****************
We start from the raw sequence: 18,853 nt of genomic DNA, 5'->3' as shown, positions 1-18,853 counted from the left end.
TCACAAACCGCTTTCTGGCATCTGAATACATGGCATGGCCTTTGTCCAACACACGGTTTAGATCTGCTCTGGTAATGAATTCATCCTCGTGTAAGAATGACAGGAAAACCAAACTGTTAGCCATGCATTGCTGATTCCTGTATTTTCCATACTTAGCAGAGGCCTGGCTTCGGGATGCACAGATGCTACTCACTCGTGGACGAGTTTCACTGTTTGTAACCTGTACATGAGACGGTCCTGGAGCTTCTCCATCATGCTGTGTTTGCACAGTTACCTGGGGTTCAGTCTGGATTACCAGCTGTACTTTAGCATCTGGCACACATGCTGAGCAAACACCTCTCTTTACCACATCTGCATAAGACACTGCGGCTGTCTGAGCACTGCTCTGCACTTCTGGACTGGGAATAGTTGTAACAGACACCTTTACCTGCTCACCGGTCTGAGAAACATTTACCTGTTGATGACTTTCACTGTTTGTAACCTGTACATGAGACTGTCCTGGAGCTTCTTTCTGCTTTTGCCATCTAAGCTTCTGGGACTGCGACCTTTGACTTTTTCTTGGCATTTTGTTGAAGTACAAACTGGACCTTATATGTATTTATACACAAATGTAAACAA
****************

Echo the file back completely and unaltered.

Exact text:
We start from the raw sequence: 18,853 nt of genomic DNA, 5'->3' as shown, positions 1-18,853 counted from the left end.
TCACAAACCGCTTTCTGGCATCTGAATACATGGCATGGCCTTTGTCCAACACACGGTTTAGATCTGCTCTGGTAATGAATTCATCCTCGTGTAAGAATGACAGGAAAACCAAACTGTTAGCCATGCATTGCTGATTCCTGTATTTTCCATACTTAGCAGAGGCCTGGCTTCGGGATGCACAGATGCTACTCACTCGTGGACGAGTTTCACTGTTTGTAACCTGTACATGAGACGGTCCTGGAGCTTCTCCATCATGCTGTGTTTGCACAGTTACCTGGGGTTCAGTCTGGATTACCAGCTGTACTTTAGCATCTGGCACACATGCTGAGCAAACACCTCTCTTTACCACATCTGCATAAGACACTGCGGCTGTCTGAGCACTGCTCTGCACTTCTGGACTGGGAATAGTTGTAACAGACACCTTTACCTGCTCACCGGTCTGAGAAACATTTACCTGTTGATGACTTTCACTGTTTGTAACCTGTACATGAGACTGTCCTGGAGCTTCTTTCTGCTTTTGCCATCTAAGCTTCTGGGACTGCGACCTTTGACTTTTTCTTGGCATTTTGTTGAAGTACAAACTGGACCTTATATGTATTTATACACAAATGTAAACAA